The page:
Saturday, June 9, 2012

One Flesh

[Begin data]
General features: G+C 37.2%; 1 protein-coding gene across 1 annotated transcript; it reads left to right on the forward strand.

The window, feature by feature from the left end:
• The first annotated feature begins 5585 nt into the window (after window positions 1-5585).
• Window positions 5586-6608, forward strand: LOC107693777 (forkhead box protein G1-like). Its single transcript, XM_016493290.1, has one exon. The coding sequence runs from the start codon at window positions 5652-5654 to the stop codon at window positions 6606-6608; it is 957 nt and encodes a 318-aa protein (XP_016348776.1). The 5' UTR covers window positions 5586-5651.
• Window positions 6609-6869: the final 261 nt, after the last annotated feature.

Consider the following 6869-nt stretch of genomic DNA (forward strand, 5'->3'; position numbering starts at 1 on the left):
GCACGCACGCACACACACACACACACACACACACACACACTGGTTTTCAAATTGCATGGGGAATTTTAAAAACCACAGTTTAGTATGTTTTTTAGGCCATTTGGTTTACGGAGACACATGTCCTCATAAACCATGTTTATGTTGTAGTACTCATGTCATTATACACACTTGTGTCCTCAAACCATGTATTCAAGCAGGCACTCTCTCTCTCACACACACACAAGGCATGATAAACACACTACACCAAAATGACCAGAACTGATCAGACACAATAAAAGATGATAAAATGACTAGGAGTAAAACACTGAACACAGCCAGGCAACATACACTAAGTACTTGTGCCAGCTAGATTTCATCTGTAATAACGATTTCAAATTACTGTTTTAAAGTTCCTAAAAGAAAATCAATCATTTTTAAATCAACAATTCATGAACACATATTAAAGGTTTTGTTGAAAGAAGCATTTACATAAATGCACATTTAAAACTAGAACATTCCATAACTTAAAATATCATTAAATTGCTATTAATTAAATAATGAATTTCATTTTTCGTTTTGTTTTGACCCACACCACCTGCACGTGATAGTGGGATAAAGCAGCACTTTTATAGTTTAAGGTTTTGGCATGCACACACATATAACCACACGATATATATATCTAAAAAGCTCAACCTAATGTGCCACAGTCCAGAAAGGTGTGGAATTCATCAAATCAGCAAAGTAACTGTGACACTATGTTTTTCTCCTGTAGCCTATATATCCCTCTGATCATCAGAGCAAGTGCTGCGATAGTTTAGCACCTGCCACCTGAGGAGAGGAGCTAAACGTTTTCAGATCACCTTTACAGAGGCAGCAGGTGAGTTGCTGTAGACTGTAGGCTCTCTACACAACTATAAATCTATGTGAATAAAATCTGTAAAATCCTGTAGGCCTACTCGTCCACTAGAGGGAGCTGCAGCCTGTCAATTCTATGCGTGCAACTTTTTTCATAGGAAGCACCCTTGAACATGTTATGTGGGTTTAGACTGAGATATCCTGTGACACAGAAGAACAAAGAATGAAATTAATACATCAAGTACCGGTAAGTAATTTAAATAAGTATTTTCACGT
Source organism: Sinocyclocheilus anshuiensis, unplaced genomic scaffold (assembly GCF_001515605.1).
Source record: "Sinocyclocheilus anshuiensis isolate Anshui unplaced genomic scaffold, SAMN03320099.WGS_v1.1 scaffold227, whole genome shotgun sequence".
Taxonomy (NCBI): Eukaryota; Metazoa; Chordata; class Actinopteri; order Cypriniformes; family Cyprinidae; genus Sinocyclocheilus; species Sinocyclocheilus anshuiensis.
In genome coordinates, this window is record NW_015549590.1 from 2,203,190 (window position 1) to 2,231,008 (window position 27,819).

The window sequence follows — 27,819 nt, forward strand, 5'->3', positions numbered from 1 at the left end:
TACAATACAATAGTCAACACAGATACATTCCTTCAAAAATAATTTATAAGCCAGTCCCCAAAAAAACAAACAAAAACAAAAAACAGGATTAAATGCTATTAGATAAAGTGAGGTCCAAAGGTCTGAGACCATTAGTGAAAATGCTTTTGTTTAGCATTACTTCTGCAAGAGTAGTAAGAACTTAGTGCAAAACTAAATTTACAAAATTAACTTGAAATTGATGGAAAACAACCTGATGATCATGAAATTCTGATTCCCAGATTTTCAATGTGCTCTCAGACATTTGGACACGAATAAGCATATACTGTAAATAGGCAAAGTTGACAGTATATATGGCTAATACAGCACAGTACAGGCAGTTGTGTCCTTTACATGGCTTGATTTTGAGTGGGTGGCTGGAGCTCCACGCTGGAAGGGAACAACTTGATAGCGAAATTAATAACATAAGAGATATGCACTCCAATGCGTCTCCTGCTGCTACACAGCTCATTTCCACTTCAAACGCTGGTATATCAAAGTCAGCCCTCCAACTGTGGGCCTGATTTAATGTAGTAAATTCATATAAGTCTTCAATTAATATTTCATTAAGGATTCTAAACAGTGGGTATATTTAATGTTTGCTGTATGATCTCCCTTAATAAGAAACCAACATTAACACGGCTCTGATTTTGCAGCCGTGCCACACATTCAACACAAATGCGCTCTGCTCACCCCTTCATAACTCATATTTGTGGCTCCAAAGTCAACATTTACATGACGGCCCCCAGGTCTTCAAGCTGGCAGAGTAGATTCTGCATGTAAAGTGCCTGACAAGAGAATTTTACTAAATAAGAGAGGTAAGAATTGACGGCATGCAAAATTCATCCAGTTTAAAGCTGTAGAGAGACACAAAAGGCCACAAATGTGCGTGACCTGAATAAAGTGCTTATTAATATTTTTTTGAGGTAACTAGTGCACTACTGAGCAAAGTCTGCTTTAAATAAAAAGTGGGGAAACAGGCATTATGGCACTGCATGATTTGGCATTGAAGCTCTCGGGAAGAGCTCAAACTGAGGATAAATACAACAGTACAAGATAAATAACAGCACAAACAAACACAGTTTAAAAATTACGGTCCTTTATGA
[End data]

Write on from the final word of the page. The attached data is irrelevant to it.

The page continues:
It says in Mark 10:8 - And the two shall become one flesh; no longer two, but one flesh. When two people marry, when they leave the homes of their parents and cleave to one another, everything each other has is then co-owned by the both of them. While it is true that we retain our own wants, needs and personalities within this two-part organism that is a marriage, those things are now part of the new whole. Every “my” must become an “ours.” It says in 1 Corinthians 7:3 - The husband must fulfill his duty to his wife, and likewise also the wife to her husband. The wife does not have authority over her own body, but the husband does; and likewise also the husband does not have authority over his own body, but the wife does. These words are written about sexuality, about giving up the right to use your body as a bargaining chip or a weapon to get what you want, and instead submitting it to the other person. What if the concept were applied more broadly though? What if it were about money? Would separate bank accounts then work against the idea of deeper intimacy? How about if it were about kids from a previous relationship? What about career, or vacation time. Think of all the things you brought into your marriage, from physical stuff, to personality traits to emotional baggage. Are there things that you will not co-own with your spouse? Anything that you will not give up complete control of can lead to resentment and drive a wedge between you and your spouse. Pastor Jimmy Evans issues this warning: “Anything you will not co-own with your spouse has the power to harm, and even destroy your marriage.” Luckily, he also points out that “Mutual possession creates intimacy, and destroys jealousy.” There are analogies in the stories of people coming to follow Christ. Think of the rich man in Mark 10:21 who asked what he needed to do to get into heaven. “Give all you own to the poor,” Jesus said, knowing that the man’s love of money, his refusal to cede control of that aspect of his life was what would keep him from truly living out the Gospel. Think of the man in Matthew 8:22 who said he’d follow, as soon as he buried his father. “Let the dead bury their own” said Jesus, seeing that in the man it was an excuse for him to not move forward. Think of the things that remain a part of you from before you were married that you still cling to as solely “yours.” In Luke 9:62, Jesus tells a man: No one, after putting his hand to the plow and looking back, is fit for the kingdom of God. This brings to mind also Lot’s wife, becoming a pillar of salt upon turning back towards Sodom for one last look at the past. Anything you won’t share becomes an anchor, preventing your marriage from growing into all it can be, all God has planned for it to be. Put both hands on the plow. Look forward. Accept shared authority of all you are, and fully embrace the union with your spouse, the idea of being 


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